2. Do not lament the horse you do not have—love and appreciate the horse you do.  I have been to many horse shows and seen terrible riders on half million dollar horses win and lose to great riders on five thousand dollar horses. It is a partnership, and you must learn to control what you can and strive for excellence as a team.  Great riders did not get that way riding made horses. They got there learning to make good horses look great. When we see a true commitment to excellence, hard work, dedication—and most importantly appreciation—we might consider forgoing the family vacation or home remodel to get you a more expensive horse. 
  3. A smile, wave or hug is the ultimate payoff.  We love to share in your happiness. It is why we are there.  We have learned to stay out of the way during the pre-ring prep time, warm up in the schooling ring, course memorization and final ring time preparation.  We used to hover and be available for last minute “hold stuff” and fetching. We don’t anymore because you, like us, have become veterans of this process. All too often now, the rounds are completed and the troupe heads back to the set up area. No smile, no acknowledgement, and an hour of commiseration in the barn tent area with your barn mates.  It makes us feel like unwanted outsiders, ride givers, pack mules and ATM machines. A simple 10 second stop, smile, hug and kiss at the end of your rounds will pay huge dividends; a text from the set up for when you are ready to leave will not.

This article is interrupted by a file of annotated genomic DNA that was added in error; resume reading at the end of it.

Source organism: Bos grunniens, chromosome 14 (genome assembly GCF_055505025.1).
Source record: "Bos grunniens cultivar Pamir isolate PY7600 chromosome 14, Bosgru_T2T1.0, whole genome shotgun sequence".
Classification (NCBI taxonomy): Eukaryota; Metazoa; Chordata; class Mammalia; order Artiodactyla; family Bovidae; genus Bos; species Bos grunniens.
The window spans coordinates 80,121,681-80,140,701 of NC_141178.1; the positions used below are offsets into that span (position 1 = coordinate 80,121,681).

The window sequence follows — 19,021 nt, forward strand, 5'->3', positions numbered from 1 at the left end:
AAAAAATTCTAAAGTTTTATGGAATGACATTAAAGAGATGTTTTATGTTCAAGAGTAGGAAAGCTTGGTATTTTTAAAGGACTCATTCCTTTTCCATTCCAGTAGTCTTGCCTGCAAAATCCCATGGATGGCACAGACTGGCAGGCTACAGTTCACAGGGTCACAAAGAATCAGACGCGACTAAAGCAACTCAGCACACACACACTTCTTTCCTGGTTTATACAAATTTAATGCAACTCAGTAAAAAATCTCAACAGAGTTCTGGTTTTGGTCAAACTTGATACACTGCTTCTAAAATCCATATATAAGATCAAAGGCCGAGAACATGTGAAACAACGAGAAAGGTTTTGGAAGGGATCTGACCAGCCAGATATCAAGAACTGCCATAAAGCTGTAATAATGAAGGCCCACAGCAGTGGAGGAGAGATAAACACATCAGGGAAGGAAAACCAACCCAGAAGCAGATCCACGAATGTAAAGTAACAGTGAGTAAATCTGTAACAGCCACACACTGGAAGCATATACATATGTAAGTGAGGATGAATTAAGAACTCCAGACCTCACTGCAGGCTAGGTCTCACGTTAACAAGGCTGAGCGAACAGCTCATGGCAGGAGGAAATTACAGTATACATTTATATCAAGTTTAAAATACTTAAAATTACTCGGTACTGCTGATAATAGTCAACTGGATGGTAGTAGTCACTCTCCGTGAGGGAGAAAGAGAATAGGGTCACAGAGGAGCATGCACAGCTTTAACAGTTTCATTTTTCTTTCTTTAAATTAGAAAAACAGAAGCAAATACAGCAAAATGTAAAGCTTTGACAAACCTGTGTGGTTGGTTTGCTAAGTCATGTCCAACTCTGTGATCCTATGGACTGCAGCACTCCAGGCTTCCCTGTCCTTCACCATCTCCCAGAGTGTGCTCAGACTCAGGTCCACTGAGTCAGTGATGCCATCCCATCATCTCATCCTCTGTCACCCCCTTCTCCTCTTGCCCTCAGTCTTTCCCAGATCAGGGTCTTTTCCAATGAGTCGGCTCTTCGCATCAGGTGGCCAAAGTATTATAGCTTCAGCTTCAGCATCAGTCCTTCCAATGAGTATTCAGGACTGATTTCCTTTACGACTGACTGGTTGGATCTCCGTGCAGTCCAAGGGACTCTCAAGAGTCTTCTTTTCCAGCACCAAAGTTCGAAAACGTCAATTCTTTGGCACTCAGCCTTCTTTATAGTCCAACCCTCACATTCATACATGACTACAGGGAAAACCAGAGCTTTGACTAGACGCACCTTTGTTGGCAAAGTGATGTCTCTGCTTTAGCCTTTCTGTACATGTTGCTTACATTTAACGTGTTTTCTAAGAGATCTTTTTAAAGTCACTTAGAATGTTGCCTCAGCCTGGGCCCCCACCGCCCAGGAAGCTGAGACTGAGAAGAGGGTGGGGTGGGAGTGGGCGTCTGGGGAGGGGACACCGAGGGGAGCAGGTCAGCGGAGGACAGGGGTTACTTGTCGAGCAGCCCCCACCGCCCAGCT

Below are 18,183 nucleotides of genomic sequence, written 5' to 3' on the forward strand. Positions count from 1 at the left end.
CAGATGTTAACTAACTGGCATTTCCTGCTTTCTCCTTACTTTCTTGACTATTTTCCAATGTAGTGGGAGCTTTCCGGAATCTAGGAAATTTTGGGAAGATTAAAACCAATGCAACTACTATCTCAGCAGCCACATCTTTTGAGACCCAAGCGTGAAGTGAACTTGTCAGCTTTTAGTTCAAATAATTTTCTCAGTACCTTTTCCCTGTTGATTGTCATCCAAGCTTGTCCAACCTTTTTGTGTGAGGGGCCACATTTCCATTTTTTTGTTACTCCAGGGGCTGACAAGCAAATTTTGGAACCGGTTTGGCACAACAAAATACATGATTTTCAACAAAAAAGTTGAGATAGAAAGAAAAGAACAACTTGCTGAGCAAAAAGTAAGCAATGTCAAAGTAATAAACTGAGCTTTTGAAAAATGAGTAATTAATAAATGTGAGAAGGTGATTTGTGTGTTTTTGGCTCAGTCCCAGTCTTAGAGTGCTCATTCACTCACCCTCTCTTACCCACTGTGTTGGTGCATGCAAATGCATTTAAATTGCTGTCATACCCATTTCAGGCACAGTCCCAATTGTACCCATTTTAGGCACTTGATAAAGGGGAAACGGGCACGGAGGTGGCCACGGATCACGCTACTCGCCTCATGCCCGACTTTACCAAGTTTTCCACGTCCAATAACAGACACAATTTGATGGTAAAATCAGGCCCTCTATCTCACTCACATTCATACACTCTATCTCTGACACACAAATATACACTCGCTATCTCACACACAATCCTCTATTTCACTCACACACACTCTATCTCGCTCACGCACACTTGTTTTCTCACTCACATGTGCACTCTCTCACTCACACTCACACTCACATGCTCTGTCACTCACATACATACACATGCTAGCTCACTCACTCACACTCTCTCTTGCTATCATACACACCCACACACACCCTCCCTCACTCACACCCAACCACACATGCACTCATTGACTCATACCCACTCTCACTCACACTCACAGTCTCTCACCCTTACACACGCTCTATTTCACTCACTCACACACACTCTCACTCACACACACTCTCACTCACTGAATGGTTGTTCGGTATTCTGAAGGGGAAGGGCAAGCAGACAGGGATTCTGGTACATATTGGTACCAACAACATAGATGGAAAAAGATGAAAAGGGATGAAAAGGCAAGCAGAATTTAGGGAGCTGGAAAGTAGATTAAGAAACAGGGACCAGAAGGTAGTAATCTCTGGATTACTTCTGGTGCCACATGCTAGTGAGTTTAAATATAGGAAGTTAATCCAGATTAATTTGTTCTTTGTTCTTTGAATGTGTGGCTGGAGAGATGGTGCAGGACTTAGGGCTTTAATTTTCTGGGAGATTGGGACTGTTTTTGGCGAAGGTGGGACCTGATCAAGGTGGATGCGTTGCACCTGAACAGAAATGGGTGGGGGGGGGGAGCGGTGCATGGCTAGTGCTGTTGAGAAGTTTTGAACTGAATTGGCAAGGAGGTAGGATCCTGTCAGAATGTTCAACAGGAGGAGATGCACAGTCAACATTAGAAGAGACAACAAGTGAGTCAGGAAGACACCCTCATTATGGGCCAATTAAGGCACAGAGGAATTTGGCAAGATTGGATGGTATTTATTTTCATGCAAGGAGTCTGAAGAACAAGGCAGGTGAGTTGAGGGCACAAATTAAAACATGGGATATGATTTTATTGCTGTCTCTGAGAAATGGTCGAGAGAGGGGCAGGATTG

4. At the first sign of entitlement, poor sportsmanship or under-appreciation we will take it all away even if it causes bitterness on your part just to teach you the necessary life lesson.  We were already all in, and made the necessary sacrifice of time and money into your passion when we said yes to horse riding. You are the only one with the power to keep it that way.

Gordon Ballantyne is a horse show husband of fifteen years and horse show father for four.  His wife, Nicole, is an A circuit hunter rider trained at Starfire Farms in the Pacific Northwest while his daughter is a lead line specialist and shameless provider of horse treats.  Gordon is a homebuilder and author of America, The Eagle has Fallen; in his spare time (no such thing for a horse husband and father) he enjoys golfing, creating the perfect RV show set up and writing.  He is not shown in any of the horse pictures because that would violate the 10 foot horse exclusion zone he maintains at all times.